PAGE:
Friday, August 28, 2009

Single-sex classrooms improve rural boys' grades

Independence Middle School sixth graders in Raleigh County, West Virginia, began classes this week in gender-specific rooms. According to Jackie Ayres of The Register-Herald in Beckley, the students will receive separate instruction in the core subjects of math, science, social studies and history. Independence is the first school in the county to try gender-based education, Ayres reports.

Ayres reports there are 540 U.S. public schools with gender-based classes, adopted mainly in search of better gradess and test scores. She quotes Leonard Sax, executive director of the National Association for Single Sex Public Education: "We're accustomed to seeing kids improve 30 or 40 percent in single-sex classes." Katie Scarvey of the Salisbury Post in North Carolina reported in March that Salisbury High School was experiencing similar success in gender specific algebra classes. Scarvey reports that the consensus among an all-male algebra course was clear: "It's easier to concentrate on math in an all-male environment." (Post photo by Jon C. Lakey)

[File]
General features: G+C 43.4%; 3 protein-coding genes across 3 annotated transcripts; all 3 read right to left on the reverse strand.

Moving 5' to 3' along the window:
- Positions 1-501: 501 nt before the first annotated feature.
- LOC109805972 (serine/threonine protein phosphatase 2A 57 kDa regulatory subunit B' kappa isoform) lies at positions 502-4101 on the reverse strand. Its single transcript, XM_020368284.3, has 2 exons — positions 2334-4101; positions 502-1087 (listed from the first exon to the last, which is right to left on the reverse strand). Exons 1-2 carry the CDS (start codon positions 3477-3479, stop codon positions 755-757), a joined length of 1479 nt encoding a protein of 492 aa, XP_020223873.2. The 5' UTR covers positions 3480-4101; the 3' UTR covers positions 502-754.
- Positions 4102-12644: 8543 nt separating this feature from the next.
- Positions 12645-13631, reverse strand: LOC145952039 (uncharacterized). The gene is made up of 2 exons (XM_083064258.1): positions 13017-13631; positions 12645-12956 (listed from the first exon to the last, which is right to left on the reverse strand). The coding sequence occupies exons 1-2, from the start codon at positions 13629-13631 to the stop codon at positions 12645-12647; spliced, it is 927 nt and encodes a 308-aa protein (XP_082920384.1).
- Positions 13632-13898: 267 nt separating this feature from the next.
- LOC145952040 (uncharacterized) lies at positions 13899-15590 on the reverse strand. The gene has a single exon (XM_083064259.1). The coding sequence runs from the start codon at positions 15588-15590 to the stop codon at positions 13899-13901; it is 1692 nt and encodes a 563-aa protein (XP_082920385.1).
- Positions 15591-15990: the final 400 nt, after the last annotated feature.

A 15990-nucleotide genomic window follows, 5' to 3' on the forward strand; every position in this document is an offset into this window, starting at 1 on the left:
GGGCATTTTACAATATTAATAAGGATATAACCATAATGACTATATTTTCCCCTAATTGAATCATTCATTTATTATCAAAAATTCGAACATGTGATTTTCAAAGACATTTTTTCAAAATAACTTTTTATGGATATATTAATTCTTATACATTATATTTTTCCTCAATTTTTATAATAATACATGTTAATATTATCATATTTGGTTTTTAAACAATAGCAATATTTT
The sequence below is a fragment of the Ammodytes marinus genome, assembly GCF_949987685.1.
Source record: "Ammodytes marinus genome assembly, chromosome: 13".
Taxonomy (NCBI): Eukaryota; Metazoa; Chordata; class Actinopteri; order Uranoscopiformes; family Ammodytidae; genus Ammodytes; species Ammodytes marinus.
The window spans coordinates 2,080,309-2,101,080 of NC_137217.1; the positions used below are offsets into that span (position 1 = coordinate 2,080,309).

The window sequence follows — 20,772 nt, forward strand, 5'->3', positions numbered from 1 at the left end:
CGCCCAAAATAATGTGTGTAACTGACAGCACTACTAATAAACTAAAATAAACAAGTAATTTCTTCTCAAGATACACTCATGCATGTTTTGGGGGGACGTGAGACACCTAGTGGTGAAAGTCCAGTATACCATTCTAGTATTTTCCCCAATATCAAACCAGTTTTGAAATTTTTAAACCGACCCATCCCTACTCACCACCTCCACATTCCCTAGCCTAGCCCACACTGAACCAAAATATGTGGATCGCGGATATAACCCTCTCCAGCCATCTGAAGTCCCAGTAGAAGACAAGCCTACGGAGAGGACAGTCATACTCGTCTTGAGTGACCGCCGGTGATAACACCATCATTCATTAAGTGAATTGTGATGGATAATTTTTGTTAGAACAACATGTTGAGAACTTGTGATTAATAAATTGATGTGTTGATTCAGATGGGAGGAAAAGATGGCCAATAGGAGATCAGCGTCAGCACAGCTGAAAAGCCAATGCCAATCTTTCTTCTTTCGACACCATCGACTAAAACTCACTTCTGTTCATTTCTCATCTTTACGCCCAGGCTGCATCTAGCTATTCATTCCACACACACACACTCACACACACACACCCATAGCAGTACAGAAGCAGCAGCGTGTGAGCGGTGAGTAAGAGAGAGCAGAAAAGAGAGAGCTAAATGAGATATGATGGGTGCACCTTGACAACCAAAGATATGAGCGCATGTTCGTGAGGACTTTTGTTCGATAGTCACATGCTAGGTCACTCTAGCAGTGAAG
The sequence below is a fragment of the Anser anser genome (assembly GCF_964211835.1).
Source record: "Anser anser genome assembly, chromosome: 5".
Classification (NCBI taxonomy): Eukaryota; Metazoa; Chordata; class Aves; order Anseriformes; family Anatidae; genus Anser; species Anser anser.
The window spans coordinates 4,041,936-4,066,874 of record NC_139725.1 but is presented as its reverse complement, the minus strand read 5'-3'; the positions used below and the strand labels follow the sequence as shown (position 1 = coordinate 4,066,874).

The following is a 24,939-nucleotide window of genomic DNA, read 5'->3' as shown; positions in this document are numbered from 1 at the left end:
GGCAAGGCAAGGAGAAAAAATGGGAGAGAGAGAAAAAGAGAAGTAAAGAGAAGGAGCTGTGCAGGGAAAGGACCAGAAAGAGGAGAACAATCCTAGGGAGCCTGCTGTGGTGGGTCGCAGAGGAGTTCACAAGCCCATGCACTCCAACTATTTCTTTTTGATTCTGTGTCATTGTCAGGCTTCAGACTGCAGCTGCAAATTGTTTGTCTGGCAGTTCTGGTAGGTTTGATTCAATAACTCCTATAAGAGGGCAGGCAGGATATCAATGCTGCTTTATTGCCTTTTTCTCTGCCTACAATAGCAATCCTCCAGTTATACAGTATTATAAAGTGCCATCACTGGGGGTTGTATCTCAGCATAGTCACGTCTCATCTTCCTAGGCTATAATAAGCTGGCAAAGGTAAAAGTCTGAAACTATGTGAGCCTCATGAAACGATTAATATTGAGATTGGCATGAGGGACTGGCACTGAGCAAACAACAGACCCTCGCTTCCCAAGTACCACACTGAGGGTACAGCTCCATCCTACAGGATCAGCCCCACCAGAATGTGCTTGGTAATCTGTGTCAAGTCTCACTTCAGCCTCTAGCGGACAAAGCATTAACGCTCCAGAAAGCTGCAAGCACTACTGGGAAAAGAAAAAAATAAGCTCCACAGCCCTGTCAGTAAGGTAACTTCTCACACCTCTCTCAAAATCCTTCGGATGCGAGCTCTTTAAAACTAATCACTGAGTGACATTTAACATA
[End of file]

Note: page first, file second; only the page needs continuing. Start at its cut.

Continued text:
Ayres reports a 300 percent improvement by male students at Anne Bailey Elementary in Kanawha County, W.Va. Sax told her that wealthy families shouldn't be the only ones who have the option of sending their children to all-boy or all-girl schools: "Kids are all different. We are not saying that single-sexed education is best for every child. What we are saying is that parents should have a choice.”

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